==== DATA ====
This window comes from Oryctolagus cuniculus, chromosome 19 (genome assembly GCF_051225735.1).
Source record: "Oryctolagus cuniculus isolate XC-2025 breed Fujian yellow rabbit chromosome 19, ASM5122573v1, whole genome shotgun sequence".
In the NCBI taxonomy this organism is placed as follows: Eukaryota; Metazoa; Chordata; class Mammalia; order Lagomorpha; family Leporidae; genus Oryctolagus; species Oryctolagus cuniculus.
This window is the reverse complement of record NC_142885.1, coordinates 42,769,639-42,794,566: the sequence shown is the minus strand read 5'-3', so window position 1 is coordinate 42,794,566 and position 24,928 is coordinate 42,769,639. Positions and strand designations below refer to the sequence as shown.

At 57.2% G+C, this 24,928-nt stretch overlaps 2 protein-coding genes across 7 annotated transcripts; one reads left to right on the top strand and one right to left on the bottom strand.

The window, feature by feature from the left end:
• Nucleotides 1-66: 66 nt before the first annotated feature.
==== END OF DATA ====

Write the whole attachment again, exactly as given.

This window comes from Oryctolagus cuniculus, chromosome 19 (genome assembly GCF_051225735.1).
Source record: "Oryctolagus cuniculus isolate XC-2025 breed Fujian yellow rabbit chromosome 19, ASM5122573v1, whole genome shotgun sequence".
In the NCBI taxonomy this organism is placed as follows: Eukaryota; Metazoa; Chordata; class Mammalia; order Lagomorpha; family Leporidae; genus Oryctolagus; species Oryctolagus cuniculus.
This window is the reverse complement of record NC_142885.1, coordinates 42,769,639-42,794,566: the sequence shown is the minus strand read 5'-3', so window position 1 is coordinate 42,794,566 and position 24,928 is coordinate 42,769,639. Positions and strand designations below refer to the sequence as shown.

At 57.2% G+C, this 24,928-nt stretch overlaps 2 protein-coding genes across 7 annotated transcripts; one reads left to right on the top strand and one right to left on the bottom strand.

The window, feature by feature from the left end:
• Nucleotides 1-66: 66 nt before the first annotated feature.